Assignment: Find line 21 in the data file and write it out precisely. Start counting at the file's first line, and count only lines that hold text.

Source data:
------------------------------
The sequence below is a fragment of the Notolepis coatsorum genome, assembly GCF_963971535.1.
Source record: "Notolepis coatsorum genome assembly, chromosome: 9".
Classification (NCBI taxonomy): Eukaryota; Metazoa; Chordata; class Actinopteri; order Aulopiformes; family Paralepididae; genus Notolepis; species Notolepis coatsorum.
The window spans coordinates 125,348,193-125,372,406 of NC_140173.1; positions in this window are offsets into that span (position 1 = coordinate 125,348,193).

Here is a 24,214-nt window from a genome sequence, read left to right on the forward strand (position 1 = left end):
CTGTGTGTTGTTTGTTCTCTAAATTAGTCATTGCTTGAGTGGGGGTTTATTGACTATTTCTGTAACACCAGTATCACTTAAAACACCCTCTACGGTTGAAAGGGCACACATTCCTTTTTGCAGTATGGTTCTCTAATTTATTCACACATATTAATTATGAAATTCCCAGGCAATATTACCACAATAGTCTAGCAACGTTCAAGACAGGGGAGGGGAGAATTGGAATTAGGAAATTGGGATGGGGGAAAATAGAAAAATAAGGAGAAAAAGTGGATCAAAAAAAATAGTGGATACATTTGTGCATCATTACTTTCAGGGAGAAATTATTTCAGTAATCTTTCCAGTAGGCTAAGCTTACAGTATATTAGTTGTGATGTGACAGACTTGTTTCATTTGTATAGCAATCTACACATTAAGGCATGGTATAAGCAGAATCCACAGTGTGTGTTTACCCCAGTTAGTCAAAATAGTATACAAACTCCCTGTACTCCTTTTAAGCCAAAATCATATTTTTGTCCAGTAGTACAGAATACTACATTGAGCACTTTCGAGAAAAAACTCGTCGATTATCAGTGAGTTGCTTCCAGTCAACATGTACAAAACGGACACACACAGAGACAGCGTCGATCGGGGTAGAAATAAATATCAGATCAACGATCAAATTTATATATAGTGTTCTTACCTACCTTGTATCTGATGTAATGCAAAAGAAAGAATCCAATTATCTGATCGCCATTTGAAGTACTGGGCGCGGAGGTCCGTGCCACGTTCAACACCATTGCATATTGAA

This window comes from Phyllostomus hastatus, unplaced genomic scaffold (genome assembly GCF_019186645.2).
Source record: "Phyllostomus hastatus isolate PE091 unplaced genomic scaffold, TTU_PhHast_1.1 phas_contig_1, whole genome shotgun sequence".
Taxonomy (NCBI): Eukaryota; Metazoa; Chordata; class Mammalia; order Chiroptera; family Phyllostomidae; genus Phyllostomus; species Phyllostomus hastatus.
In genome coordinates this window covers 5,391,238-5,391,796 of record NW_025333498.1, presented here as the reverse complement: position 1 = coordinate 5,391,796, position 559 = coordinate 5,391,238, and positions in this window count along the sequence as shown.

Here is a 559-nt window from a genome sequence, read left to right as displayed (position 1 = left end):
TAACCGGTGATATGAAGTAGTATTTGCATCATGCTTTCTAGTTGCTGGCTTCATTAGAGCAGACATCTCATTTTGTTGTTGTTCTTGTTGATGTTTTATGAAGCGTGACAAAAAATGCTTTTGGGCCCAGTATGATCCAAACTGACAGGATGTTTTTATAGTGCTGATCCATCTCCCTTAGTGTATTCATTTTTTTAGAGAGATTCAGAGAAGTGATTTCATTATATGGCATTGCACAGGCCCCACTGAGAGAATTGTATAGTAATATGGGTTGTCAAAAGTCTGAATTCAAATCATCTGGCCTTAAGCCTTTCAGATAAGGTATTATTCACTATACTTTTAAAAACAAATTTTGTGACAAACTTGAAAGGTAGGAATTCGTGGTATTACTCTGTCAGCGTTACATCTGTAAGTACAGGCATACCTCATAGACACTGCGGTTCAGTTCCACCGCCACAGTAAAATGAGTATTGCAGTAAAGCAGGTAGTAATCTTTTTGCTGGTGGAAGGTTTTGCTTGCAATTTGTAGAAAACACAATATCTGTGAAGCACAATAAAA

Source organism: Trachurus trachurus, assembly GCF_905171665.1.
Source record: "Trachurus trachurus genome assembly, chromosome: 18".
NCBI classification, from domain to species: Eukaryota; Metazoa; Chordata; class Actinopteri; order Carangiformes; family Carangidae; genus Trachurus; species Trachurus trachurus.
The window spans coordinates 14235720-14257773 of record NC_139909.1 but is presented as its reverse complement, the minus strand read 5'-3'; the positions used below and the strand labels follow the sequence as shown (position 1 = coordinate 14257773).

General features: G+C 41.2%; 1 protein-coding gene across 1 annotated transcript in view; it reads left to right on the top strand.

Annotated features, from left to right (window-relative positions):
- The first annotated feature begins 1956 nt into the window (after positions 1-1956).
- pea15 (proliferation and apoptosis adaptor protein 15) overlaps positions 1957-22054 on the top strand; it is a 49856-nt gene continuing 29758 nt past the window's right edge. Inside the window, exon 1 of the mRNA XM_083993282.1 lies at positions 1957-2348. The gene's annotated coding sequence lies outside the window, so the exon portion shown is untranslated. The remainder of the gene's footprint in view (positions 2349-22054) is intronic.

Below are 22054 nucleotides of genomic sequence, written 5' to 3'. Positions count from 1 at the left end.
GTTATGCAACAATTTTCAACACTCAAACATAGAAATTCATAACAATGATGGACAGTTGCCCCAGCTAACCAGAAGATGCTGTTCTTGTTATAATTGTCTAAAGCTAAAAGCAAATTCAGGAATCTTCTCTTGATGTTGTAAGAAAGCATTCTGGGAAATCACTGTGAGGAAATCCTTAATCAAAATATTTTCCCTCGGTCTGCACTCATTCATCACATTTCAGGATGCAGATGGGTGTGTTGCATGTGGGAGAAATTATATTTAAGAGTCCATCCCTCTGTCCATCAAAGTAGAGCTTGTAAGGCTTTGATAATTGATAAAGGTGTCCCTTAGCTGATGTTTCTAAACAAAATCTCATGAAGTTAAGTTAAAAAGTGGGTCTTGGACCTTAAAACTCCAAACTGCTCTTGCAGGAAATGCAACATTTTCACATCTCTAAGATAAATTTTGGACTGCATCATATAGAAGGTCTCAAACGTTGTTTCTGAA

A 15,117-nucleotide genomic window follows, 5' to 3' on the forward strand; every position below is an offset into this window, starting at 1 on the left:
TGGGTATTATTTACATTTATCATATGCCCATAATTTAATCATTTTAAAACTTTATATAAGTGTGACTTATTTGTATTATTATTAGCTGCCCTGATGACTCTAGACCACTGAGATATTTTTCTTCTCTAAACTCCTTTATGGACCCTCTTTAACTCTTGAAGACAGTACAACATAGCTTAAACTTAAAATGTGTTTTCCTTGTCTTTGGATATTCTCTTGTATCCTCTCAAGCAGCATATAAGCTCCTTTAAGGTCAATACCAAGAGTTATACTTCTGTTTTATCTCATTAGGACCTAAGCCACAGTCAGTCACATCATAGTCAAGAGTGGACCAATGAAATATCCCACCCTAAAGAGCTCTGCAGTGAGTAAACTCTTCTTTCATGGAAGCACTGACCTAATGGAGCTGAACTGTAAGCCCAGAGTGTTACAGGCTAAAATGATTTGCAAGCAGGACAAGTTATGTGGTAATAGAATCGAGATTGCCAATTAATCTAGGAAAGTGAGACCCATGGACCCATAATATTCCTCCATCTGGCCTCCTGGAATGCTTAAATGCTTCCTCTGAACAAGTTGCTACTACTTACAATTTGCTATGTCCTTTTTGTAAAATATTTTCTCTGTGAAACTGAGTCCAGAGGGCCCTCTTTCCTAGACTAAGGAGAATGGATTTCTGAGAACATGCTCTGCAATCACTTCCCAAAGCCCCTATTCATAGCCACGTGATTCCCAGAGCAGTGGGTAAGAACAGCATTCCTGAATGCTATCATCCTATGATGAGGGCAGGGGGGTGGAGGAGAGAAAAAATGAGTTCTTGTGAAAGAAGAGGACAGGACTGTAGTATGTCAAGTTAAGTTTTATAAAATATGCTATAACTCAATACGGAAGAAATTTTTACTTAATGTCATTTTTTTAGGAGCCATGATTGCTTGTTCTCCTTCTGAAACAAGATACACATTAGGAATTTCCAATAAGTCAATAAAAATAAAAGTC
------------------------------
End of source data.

Below are 22054 nucleotides of genomic sequence, written 5' to 3'. Positions count from 1 at the left end.